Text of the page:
Better known as BodiPosiPanda, Megan Jayne Crabbe is here to take down the diet industry.
Body Positive Power isn’t your typical self-help book; it’s much more educational than preachy – and don’t worry, I’m going to explain what I mean by this.
Crabbe, having suffered under the influence of the diet industry for years and survived an eating disorder wants to spread the message of body positivity: loving your body no matter what it looks like.
This book is an education in eating disorders, the diet industry, food marketing, gendered targeting, and so much more. It’s not just for people who suffer from disordered eating, who commit themselves to diets, or who struggle to love their bodies. It’s for anyone who wants to learn about diet culture. Crabbe takes the opportunity to confront the way the diet industry targets women, the cycle of diets that don’t work, the history of diets, and how ‘healthy eating’ shouldn’t just pertain to what food you’re putting in your body.
Towards the end there is a section on exercise and the way society currently reveres fitness. This was super interesting from a linguistic point of view, as well as a body image one. Crabbe notes that much of the language surrounding working out is unnecessarily violent; rather than focusing on the feel-good aspect of fitness, the way we talk about it consists of words like ‘burn’, ‘shred’, and even ‘kill’. Observations like this appear throughout Body Positive Power, allowing the book to explain what is wrong with society’s preoccupation with appearance, but it never once tells the reader they are doing something wrong.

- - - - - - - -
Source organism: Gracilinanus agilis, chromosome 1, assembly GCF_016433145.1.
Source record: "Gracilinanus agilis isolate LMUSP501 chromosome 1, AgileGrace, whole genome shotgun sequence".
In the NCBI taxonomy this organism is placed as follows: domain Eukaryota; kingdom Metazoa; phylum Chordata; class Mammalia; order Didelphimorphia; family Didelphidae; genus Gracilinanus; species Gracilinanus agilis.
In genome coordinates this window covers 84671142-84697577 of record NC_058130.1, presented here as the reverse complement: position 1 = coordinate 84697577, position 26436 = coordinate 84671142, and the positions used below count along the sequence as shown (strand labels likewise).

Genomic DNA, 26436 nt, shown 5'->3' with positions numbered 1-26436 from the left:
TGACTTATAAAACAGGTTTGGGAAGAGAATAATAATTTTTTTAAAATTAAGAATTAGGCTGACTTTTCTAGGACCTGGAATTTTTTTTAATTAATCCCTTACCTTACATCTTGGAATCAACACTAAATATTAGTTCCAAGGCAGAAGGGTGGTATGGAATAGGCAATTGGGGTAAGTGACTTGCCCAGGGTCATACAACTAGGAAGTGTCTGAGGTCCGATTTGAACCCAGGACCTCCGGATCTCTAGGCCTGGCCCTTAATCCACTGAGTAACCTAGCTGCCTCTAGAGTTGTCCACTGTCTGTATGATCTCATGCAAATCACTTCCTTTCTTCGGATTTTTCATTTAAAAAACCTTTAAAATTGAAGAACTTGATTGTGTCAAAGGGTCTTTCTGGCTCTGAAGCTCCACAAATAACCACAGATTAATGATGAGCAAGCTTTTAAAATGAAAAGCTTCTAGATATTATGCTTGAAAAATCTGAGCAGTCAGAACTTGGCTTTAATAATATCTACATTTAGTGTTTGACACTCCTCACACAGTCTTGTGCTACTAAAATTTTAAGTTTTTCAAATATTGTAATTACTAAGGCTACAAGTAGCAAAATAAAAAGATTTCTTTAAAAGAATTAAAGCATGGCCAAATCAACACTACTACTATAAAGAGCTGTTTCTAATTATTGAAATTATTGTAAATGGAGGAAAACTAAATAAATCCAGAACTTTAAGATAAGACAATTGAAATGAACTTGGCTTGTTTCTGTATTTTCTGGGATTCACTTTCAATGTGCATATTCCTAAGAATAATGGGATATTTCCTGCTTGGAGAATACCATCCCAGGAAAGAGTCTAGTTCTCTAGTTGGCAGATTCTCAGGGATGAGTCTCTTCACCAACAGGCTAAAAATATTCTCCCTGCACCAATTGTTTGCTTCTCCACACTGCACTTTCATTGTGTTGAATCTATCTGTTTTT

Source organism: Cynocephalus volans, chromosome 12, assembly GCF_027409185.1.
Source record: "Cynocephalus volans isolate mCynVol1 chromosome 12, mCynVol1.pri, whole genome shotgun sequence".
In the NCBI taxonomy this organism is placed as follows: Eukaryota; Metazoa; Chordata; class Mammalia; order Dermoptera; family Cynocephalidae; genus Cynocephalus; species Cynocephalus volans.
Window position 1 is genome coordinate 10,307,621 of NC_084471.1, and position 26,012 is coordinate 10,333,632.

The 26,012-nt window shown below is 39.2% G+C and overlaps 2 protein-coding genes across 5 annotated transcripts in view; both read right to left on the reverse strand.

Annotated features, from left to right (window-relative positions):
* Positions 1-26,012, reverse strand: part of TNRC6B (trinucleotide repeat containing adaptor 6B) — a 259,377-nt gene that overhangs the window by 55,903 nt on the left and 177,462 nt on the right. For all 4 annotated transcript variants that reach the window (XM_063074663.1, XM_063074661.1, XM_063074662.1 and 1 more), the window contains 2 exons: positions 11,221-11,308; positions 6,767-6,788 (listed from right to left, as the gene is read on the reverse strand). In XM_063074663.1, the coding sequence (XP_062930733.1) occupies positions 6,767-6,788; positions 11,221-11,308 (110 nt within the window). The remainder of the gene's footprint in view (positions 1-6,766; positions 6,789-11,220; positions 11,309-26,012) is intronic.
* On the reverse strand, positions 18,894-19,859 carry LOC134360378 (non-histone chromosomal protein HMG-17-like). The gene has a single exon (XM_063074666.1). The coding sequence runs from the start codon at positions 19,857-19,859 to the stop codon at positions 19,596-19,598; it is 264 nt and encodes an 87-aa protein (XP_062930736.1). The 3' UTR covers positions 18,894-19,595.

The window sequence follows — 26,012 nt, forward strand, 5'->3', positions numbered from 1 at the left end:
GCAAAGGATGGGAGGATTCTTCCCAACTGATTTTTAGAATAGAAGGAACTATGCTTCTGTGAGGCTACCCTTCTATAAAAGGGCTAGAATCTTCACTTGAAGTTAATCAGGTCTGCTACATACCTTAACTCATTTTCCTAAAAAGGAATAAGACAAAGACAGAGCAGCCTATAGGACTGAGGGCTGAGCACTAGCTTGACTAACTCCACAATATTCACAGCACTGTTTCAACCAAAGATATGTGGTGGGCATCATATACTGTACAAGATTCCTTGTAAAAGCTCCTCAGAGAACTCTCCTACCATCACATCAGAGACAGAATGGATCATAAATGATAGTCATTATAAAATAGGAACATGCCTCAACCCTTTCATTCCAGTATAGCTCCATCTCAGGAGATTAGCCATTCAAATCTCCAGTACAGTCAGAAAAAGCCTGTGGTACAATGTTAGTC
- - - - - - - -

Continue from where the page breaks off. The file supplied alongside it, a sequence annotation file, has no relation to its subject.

Why I Recommend: Considering a New Perspective
This might seem like an oddly specific book to be recommending – and I hear you. Not every graduate has body image issues, not everyone with body image issues is a graduate.
But sometimes it’s important to look at the issues that don’t affect us, and to learn about them from someone who has been affected by them. Megan Jayne Crabbe has written an incredibly personal, honest book about her relationship with her body, with food, and with the diet industry.
It is shocking how much there is to learn about diets and the diet industry – so much flies under the radar because we accept it as ‘normal’. Crabbe’s book contains so many statistics and examples relating to the encouragement and research of disordered eating that it is, frankly, terrifying.
Diet culture is everywhere around us, and I’m recommending Body Positive Power to graduates because it’s important to continue to educate yourself on real world matters. If we’re going to help improve society, we need to recognise it’s downfalls and Crabbe’s book is definitely a step in that direction.
And to anyone out there who needs to hear this: you’re wonderful just the way you are.
If you want to find out more about body positivity, checkout Megan’s instagram @bodyposipanda or if you want more information on eating disorders, please check out some of the resources listed below:
- B-eat (Beating Eating Disorders)
- Eating Disorders Support
- MGEDT (Men Get Eating Disorders Too)
Written by Megan Corbett, Another English Student